What seems likely, based on what you've submitted as "proof," is that it asks for an injunction against false, unsubstantiated and disparaging statements made in advertising, promotional literature and magazine articles. Since E.A.S. products are specifically named in your literature, Phillips seems within his rights to ask a court to decide whether injunctive relief is justified. It could be argued that he would be remiss not to attempt to protect his products. Based on what you offer, Phillips makes it clear the statements with which he takes issue. They are not unreasonable. I too would like to know how the 40% figure was reached. I am quite familiar with the published research and can find no substantiation for this figure. I would also like to see substantiation for the assertion of 629% more effectiveness than powdered creatine. Elevated serum level of creatine is not a measure of effectiveness since the activity of creatine takes place in muscle not blood. There are a few ways you could validate your assertion of 629% more effectiveness but measuring serum levels is not one of them. The measure of effectiveness for creatine are increases in muscle mass, strength and/or endurance. I recognize it would take more time and a more complex protocol to document such improvement but at minimum you need to determine tissue levels at muscle sites. Your failure to do so suggests a very poorly designed or intentionally restricted experiment.

Understand, I'm not assuming you are wrong. The absorption problem may be as widespread as you contend. Your product may be every bit as good as you claim. Frankly, for many reasons, I hope it is. If it is, your company should earn a handsome profits selling it and I will applaud you all the way. The problem is you've offered no evidence on these two most crucial points.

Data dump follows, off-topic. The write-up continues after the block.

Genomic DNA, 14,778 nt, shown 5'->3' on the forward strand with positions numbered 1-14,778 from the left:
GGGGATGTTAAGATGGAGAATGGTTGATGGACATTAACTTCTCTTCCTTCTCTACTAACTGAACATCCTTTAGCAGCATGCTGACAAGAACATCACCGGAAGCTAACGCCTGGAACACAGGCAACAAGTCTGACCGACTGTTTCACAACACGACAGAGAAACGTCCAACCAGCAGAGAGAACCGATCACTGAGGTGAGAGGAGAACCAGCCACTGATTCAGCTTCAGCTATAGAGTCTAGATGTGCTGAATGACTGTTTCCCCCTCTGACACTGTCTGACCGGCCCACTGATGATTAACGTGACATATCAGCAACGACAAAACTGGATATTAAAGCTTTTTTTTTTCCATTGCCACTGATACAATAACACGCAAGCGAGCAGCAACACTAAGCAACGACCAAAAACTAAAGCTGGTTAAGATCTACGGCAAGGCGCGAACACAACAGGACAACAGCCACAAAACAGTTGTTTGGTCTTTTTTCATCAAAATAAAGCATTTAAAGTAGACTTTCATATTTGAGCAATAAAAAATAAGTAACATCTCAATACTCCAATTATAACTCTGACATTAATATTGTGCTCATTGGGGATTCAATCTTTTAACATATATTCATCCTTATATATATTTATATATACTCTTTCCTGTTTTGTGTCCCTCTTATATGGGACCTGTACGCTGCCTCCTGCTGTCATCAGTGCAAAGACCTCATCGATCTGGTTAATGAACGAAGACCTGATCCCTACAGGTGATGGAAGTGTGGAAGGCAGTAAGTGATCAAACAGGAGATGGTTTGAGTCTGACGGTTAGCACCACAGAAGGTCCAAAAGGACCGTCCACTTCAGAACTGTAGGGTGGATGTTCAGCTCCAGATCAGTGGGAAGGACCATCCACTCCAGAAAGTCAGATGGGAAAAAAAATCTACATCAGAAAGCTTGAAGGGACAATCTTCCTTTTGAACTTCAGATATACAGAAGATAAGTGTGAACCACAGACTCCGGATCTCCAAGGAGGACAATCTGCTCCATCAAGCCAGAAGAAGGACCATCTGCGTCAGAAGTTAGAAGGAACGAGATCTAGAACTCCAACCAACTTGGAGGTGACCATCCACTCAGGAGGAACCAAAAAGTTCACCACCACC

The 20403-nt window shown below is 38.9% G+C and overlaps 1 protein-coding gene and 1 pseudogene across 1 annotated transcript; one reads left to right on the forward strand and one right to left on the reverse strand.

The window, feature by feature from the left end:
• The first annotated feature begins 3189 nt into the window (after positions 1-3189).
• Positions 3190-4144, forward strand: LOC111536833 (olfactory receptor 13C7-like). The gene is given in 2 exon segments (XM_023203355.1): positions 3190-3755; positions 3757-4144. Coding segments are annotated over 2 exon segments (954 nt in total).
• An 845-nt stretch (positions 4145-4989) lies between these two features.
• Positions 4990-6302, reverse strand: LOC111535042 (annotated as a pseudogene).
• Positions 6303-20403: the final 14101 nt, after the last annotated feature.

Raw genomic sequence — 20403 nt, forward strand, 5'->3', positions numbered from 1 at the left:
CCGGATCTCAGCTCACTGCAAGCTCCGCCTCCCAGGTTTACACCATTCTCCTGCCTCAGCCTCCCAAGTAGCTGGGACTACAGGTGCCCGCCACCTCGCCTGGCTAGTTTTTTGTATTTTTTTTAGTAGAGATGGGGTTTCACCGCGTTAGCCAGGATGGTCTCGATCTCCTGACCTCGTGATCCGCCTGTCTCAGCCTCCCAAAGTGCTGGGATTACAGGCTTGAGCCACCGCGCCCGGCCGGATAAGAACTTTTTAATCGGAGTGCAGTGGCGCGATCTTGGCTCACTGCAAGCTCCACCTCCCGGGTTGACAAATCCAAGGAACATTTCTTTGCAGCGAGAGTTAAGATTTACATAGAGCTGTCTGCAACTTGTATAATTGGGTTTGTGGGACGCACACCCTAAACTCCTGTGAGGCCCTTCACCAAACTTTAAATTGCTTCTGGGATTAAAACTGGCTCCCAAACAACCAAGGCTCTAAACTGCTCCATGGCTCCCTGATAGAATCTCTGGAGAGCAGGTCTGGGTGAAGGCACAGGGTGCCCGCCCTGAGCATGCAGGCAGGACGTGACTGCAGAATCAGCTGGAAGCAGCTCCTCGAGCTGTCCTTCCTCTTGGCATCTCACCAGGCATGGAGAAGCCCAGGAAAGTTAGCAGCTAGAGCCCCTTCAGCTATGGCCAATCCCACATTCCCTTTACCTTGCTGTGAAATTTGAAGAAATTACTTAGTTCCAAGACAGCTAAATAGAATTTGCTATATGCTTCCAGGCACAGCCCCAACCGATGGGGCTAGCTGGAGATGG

Phillips et al may, as you state, have asked the federal courts to stop the sale of your product. He might even know he has no legal grounds on which the injunction can be granted. That wouldn't necessarily stop him from having his lawyers file suit. He may calculate he can force your company to spend money you can't afford to defend against the suit. He may even believe he can drive you out of business by burying you in legal costs. Such practice is shoddy, shameful and, I believe, unethical. If that's what's going on here, the bodybuilding community should be made aware he has engaged in it. He has shown the tendency to be "high-handed" in the past. He has even been chastened by the courts for his excesses (the Met-Rx suit). The full text of the summons either supports your assertion or it doesn't . There isn't a lot of wiggle room.

I have my suspicions about what has happened and I'll lay them out when I present the matter to my readers. Still, I remain fully open to any reasonable explanation. I understand that you're neither a scientist nor a lawyer but you are marketing a product requiring scientific validity and you need to understand your legal situation in any event. I'm not, therefore, asking you to engage in any activity you wouldn't in any case. Further, to make your task easier, let me clearly indicate the three issues I'd like you to address for the bodybuilding community:

Will you present scientifically valid proof of your assertion that 40% of those who have used creatine have derived little or no benefit because they can not absorb it?